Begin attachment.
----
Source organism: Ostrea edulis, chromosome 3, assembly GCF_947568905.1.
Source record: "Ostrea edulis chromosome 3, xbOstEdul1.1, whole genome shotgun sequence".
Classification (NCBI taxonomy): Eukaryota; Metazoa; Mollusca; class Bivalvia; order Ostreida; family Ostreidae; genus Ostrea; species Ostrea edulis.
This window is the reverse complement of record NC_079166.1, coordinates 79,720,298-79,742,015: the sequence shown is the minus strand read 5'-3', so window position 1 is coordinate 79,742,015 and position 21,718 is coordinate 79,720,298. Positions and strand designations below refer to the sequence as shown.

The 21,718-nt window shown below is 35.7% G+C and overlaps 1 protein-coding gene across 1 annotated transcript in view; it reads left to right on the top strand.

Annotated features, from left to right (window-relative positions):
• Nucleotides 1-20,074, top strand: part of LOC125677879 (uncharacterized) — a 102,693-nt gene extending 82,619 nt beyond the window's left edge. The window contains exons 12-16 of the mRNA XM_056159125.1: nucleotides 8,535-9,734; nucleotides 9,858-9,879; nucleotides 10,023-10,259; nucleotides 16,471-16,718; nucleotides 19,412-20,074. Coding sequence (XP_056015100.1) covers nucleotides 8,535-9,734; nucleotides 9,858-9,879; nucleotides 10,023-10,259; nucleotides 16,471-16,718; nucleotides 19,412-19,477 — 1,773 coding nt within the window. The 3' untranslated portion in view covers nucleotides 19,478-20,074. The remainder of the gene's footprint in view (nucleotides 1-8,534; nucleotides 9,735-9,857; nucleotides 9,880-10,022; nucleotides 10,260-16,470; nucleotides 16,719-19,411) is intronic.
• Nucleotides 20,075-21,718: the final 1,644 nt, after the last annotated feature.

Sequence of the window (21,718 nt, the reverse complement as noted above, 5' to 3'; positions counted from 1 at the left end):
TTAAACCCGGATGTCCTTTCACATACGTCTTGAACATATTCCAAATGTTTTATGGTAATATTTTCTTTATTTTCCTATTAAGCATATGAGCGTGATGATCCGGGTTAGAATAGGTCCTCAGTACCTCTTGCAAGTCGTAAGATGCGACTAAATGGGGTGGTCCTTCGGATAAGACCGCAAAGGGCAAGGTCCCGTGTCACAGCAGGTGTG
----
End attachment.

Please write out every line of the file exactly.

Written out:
Source organism: Ostrea edulis, chromosome 3, assembly GCF_947568905.1.
Source record: "Ostrea edulis chromosome 3, xbOstEdul1.1, whole genome shotgun sequence".
Classification (NCBI taxonomy): Eukaryota; Metazoa; Mollusca; class Bivalvia; order Ostreida; family Ostreidae; genus Ostrea; species Ostrea edulis.
This window is the reverse complement of record NC_079166.1, coordinates 79,720,298-79,742,015: the sequence shown is the minus strand read 5'-3', so window position 1 is coordinate 79,742,015 and position 21,718 is coordinate 79,720,298. Positions and strand designations below refer to the sequence as shown.

The 21,718-nt window shown below is 35.7% G+C and overlaps 1 protein-coding gene across 1 annotated transcript in view; it reads left to right on the top strand.

Annotated features, from left to right (window-relative positions):
• Nucleotides 1-20,074, top strand: part of LOC125677879 (uncharacterized) — a 102,693-nt gene extending 82,619 nt beyond the window's left edge. The window contains exons 12-16 of the mRNA XM_056159125.1: nucleotides 8,535-9,734; nucleotides 9,858-9,879; nucleotides 10,023-10,259; nucleotides 16,471-16,718; nucleotides 19,412-20,074. Coding sequence (XP_056015100.1) covers nucleotides 8,535-9,734; nucleotides 9,858-9,879; nucleotides 10,023-10,259; nucleotides 16,471-16,718; nucleotides 19,412-19,477 — 1,773 coding nt within the window. The 3' untranslated portion in view covers nucleotides 19,478-20,074. The remainder of the gene's footprint in view (nucleotides 1-8,534; nucleotides 9,735-9,857; nucleotides 9,880-10,022; nucleotides 10,260-16,470; nucleotides 16,719-19,411) is intronic.
• Nucleotides 20,075-21,718: the final 1,644 nt, after the last annotated feature.

Sequence of the window (21,718 nt, the reverse complement as noted above, 5' to 3'; positions counted from 1 at the left end):
TTAAACCCGGATGTCCTTTCACATACGTCTTGAACATATTCCAAATGTTTTATGGTAATATTTTCTTTATTTTCCTATTAAGCATATGAGCGTGATGATCCGGGTTAGAATAGGTCCTCAGTACCTCTTGCAAGTCGTAAGATGCGACTAAATGGGGTGGTCCTTCGGATAAGACCGCAAAGGGCAAGGTCCCGTGTCACAGCAGGTGTG